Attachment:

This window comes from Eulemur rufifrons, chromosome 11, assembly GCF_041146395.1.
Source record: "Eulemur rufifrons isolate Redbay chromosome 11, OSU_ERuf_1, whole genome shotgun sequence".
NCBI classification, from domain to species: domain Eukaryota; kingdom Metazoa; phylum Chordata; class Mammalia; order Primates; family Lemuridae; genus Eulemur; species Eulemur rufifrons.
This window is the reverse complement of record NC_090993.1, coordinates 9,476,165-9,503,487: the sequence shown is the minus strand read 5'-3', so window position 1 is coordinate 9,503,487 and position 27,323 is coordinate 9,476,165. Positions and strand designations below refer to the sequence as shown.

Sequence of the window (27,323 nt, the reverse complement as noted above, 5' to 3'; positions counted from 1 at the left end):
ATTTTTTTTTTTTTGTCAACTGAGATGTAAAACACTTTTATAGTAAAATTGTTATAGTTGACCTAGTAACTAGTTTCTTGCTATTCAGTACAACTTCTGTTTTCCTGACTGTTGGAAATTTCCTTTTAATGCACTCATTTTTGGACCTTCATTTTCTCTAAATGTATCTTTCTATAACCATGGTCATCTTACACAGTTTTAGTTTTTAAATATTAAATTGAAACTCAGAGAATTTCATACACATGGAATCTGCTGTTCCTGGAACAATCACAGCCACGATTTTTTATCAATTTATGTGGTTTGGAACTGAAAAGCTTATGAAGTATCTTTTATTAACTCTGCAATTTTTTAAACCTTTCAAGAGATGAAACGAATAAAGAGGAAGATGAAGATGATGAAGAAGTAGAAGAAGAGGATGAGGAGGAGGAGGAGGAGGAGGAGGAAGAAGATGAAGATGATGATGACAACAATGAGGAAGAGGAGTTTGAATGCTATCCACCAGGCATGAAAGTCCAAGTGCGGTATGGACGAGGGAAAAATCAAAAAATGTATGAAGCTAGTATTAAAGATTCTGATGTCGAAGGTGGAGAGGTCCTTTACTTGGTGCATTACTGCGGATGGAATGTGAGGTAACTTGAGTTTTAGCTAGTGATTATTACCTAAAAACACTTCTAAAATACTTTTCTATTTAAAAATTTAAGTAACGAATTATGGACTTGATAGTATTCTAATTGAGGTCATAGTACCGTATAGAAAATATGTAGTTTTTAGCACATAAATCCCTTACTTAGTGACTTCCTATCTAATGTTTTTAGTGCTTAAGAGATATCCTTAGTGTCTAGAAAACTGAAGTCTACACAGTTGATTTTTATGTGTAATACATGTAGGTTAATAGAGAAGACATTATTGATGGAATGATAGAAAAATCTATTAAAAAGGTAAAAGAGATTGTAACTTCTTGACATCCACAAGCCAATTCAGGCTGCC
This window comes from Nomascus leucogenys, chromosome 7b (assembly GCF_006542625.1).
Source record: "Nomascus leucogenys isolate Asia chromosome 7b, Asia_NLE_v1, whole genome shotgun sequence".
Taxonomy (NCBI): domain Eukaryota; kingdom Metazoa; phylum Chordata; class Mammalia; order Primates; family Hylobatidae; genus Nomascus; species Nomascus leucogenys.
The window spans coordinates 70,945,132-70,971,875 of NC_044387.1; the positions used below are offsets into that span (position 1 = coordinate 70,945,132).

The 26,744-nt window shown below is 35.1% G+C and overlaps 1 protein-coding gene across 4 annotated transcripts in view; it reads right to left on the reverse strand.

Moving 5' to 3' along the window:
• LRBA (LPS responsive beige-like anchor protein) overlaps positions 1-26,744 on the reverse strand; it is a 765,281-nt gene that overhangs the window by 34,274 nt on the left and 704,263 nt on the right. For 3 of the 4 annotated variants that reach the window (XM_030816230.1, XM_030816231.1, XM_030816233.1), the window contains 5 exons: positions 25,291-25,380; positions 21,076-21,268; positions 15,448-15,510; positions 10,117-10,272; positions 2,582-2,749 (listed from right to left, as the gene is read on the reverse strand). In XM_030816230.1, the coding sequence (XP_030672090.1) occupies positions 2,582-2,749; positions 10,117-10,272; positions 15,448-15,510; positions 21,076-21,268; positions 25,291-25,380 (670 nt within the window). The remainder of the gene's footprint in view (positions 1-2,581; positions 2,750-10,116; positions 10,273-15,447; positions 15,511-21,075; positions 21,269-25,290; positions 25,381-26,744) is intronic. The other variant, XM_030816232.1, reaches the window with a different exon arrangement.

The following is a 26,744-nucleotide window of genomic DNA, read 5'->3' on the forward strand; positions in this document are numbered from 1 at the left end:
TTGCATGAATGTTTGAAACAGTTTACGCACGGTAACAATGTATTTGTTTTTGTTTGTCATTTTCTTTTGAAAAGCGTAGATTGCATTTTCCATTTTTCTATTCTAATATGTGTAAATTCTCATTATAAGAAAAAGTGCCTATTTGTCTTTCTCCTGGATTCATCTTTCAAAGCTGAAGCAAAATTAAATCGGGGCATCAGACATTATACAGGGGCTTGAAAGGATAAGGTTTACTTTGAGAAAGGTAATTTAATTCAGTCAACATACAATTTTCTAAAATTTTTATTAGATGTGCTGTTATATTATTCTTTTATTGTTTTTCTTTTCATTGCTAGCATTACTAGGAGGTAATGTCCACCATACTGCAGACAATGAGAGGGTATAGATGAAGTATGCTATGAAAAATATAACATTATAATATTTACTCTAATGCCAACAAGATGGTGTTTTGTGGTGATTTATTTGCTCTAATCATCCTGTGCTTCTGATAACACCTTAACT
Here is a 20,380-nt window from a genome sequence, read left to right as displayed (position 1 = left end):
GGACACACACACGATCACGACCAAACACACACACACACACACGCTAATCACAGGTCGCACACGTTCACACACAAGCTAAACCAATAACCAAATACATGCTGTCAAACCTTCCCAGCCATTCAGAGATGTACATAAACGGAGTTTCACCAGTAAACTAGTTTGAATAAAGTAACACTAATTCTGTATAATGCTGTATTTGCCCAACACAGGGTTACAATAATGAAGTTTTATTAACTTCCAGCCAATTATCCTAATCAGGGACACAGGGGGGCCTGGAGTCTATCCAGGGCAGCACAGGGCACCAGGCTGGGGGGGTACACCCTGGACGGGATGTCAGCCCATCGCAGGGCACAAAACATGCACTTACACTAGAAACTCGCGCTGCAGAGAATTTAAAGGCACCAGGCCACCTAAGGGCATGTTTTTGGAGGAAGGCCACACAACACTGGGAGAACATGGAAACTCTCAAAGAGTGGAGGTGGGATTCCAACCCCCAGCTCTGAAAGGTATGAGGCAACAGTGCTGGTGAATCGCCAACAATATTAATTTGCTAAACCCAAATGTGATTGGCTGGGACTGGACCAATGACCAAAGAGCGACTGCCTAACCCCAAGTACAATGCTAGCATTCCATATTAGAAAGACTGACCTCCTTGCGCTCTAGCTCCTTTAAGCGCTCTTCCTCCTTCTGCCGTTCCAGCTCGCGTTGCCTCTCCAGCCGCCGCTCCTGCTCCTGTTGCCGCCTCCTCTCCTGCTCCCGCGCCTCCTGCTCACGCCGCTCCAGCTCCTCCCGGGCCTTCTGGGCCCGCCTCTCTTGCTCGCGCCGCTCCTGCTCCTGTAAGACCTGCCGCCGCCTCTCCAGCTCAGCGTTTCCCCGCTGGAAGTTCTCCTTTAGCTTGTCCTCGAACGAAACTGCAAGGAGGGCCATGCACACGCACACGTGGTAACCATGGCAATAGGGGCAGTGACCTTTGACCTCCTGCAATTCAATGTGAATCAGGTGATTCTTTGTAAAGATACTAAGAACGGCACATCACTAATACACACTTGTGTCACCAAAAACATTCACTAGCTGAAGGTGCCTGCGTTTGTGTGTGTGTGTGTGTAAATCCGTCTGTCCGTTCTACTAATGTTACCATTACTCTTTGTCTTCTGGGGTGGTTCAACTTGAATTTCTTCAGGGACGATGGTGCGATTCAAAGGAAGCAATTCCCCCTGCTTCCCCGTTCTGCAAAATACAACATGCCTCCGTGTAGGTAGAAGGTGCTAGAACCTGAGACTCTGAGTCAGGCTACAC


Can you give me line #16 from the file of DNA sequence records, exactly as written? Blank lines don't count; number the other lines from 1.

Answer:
Here is a 20,380-nt window from a genome sequence, read left to right as displayed (position 1 = left end):